Meteorological specialist Biral has been contracted to install its visibility and present weather sensors on top of wind turbines in Canada, enabling the aviation warning lights to be automatically dimmed in clear conditions. The technology will be installed on Mont Sainte-Marguerite (MSM) wind farm in Quebec. It has been in use across much of Europe for many years as it greatly reduces the environmental impact of light pollution from the warning lights on nearby residents. The aviation warning lights have to be very bright so that they can be seen by aircraft from several miles away. However, in very clear atmospheric conditions (no low cloud, no fog or rain) these lights can have their brightness reduced, down to as little as 10% output, without compromising their effectiveness. Conversely, in foggy or poor-visibility conditions, the brightness can be turned up to the maximum output. The Biral VPF and SWS sensors are mounted on the top of the turbines and monitor the atmospheric conditions in real time. The Biral VPF sensors use forward scatter meter (FSM) technology to calculate the meteorological optical range (MOR), making them highly durable and reliable. The SWS sensor series shares much of the same technology used in the VPF range but boasts a powder-coated, all-metal enclosure. All SWS series visibility and present weather sensors meet ICAO (International Civil Aviation Organization) and WMO (World Meteorological Organization) requirements for use in national meteorological networks as well as aviation applications.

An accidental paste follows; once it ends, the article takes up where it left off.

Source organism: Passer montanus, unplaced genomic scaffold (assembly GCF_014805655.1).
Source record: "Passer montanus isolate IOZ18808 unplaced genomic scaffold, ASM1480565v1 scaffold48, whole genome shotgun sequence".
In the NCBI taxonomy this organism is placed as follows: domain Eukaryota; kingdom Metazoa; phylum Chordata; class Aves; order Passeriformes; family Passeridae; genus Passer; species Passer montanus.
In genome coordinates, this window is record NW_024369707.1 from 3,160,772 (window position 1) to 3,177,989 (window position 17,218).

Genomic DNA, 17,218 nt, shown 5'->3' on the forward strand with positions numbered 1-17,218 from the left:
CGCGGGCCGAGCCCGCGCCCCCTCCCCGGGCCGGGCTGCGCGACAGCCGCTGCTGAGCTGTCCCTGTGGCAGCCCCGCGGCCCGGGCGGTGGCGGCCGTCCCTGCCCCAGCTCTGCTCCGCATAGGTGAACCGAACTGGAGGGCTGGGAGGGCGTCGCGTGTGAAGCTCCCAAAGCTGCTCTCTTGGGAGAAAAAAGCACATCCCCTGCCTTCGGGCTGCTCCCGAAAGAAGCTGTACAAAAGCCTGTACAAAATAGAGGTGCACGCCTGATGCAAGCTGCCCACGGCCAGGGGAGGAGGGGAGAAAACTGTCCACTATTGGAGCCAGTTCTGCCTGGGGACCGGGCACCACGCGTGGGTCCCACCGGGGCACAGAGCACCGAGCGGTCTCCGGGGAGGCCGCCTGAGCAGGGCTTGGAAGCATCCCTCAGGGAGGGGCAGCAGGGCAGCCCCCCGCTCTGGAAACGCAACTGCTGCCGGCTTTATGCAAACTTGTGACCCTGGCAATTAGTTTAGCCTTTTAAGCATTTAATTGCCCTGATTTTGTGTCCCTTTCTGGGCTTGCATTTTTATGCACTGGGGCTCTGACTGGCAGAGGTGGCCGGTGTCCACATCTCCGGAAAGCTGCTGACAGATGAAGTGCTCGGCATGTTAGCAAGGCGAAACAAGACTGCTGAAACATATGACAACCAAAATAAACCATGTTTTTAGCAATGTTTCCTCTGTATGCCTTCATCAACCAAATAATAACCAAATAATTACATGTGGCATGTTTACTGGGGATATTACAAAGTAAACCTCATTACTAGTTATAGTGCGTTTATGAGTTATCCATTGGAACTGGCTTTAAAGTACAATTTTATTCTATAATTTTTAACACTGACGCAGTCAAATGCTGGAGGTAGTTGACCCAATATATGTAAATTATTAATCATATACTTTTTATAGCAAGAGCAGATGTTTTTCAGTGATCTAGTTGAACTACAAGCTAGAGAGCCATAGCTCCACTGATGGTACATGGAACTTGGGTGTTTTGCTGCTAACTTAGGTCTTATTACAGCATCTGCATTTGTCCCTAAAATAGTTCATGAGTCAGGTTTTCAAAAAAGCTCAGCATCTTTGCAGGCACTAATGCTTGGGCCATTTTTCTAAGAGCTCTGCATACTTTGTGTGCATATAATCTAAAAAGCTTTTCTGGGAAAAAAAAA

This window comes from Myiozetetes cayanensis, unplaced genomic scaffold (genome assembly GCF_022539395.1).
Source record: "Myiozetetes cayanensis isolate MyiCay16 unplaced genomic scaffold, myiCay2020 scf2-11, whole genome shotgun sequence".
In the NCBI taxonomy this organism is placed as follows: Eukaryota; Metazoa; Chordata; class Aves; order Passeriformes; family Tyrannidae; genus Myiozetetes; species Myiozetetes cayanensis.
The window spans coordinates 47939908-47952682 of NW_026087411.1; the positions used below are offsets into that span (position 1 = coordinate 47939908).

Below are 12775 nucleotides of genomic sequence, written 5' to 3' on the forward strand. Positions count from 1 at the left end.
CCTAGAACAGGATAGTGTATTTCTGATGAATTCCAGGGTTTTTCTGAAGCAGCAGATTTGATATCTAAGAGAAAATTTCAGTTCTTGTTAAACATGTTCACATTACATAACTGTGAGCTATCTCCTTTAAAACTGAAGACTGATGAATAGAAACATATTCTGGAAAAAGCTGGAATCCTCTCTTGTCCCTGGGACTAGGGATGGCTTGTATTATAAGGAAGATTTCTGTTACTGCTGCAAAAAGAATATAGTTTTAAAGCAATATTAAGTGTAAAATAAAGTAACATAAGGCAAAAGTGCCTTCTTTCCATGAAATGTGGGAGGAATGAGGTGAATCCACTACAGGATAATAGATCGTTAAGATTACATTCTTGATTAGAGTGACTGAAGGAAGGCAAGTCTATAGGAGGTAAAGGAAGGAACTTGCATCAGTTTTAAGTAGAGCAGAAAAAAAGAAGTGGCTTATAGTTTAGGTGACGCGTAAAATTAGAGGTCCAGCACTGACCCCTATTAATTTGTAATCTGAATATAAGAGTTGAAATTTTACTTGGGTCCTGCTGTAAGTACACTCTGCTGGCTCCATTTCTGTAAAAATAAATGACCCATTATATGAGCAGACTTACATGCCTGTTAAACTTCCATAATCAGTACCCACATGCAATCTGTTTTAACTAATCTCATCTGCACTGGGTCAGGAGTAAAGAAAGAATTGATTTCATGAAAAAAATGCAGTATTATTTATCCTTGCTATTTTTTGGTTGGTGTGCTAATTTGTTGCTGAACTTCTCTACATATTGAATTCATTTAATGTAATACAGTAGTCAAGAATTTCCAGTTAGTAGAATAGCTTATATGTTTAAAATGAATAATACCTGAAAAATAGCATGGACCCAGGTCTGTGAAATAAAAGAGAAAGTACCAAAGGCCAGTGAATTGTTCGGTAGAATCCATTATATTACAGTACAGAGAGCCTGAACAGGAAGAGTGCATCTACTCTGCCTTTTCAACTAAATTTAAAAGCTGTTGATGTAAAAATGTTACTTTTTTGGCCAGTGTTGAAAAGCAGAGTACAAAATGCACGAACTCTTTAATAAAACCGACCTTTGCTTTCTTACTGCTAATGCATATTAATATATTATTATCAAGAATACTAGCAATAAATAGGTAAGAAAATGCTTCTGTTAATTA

Helen has worked for UKi Media & Events for more than a decade. She joined the company as assistant editor on Passenger Terminal World and has since progressed to become editor of five publications, covering everything from aviation, logistics and automotive to meteorology. She has a love for travel and property and has redeveloped three houses in three years. When she’s not editing magazines, she’s running around after her two boys and their partner in crime, Pete the pug.